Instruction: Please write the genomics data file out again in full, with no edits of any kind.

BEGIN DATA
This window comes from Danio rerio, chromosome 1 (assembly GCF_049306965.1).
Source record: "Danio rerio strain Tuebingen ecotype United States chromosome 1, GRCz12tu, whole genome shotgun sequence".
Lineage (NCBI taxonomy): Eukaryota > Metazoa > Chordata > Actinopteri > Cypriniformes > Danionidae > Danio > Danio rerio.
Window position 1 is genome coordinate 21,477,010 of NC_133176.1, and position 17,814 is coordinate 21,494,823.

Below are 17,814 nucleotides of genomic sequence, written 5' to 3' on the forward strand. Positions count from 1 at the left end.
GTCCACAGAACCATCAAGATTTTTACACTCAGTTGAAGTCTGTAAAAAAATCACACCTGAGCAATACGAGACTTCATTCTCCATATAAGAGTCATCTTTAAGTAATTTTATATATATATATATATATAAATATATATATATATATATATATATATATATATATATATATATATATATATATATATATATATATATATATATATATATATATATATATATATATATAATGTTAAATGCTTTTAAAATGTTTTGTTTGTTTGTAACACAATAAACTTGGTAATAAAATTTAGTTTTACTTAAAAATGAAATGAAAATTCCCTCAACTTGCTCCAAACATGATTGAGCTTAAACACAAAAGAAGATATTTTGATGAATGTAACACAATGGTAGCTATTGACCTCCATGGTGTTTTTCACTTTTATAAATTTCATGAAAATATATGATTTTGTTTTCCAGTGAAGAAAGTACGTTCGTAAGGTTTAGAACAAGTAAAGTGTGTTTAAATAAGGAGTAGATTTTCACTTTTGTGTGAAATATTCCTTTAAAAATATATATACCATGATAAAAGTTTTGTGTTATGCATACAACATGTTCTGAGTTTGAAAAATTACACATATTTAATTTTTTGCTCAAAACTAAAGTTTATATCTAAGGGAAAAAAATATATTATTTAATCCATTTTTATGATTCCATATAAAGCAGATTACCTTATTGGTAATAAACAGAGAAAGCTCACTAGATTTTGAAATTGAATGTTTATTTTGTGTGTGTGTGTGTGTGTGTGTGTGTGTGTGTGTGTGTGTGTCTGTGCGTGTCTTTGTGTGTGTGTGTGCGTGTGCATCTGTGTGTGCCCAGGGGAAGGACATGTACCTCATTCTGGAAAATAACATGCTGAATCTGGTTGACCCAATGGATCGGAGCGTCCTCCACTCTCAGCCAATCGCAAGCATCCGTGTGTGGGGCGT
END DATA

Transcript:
This window comes from Danio rerio, chromosome 1 (assembly GCF_049306965.1).
Source record: "Danio rerio strain Tuebingen ecotype United States chromosome 1, GRCz12tu, whole genome shotgun sequence".
Lineage (NCBI taxonomy): Eukaryota > Metazoa > Chordata > Actinopteri > Cypriniformes > Danionidae > Danio > Danio rerio.
Window position 1 is genome coordinate 21,477,010 of NC_133176.1, and position 17,814 is coordinate 21,494,823.

Below are 17,814 nucleotides of genomic sequence, written 5' to 3' on the forward strand. Positions count from 1 at the left end.
GTCCACAGAACCATCAAGATTTTTACACTCAGTTGAAGTCTGTAAAAAAATCACACCTGAGCAATACGAGACTTCATTCTCCATATAAGAGTCATCTTTAAGTAATTTTATATATATATATATATATAAATATATATATATATATATATATATATATATATATATATATATATATATATATATATATATATATATATATATATATATATATATATATATATATATAATGTTAAATGCTTTTAAAATGTTTTGTTTGTTTGTAACACAATAAACTTGGTAATAAAATTTAGTTTTACTTAAAAATGAAATGAAAATTCCCTCAACTTGCTCCAAACATGATTGAGCTTAAACACAAAAGAAGATATTTTGATGAATGTAACACAATGGTAGCTATTGACCTCCATGGTGTTTTTCACTTTTATAAATTTCATGAAAATATATGATTTTGTTTTCCAGTGAAGAAAGTACGTTCGTAAGGTTTAGAACAAGTAAAGTGTGTTTAAATAAGGAGTAGATTTTCACTTTTGTGTGAAATATTCCTTTAAAAATATATATACCATGATAAAAGTTTTGTGTTATGCATACAACATGTTCTGAGTTTGAAAAATTACACATATTTAATTTTTTGCTCAAAACTAAAGTTTATATCTAAGGGAAAAAAATATATTATTTAATCCATTTTTATGATTCCATATAAAGCAGATTACCTTATTGGTAATAAACAGAGAAAGCTCACTAGATTTTGAAATTGAATGTTTATTTTGTGTGTGTGTGTGTGTGTGTGTGTGTGTGTGTGTGTGTGTGTCTGTGCGTGTCTTTGTGTGTGTGTGTGCGTGTGCATCTGTGTGTGCCCAGGGGAAGGACATGTACCTCATTCTGGAAAATAACATGCTGAATCTGGTTGACCCAATGGATCGGAGCGTCCTCCACTCTCAGCCAATCGCAAGCATCCGTGTGTGGGGCGT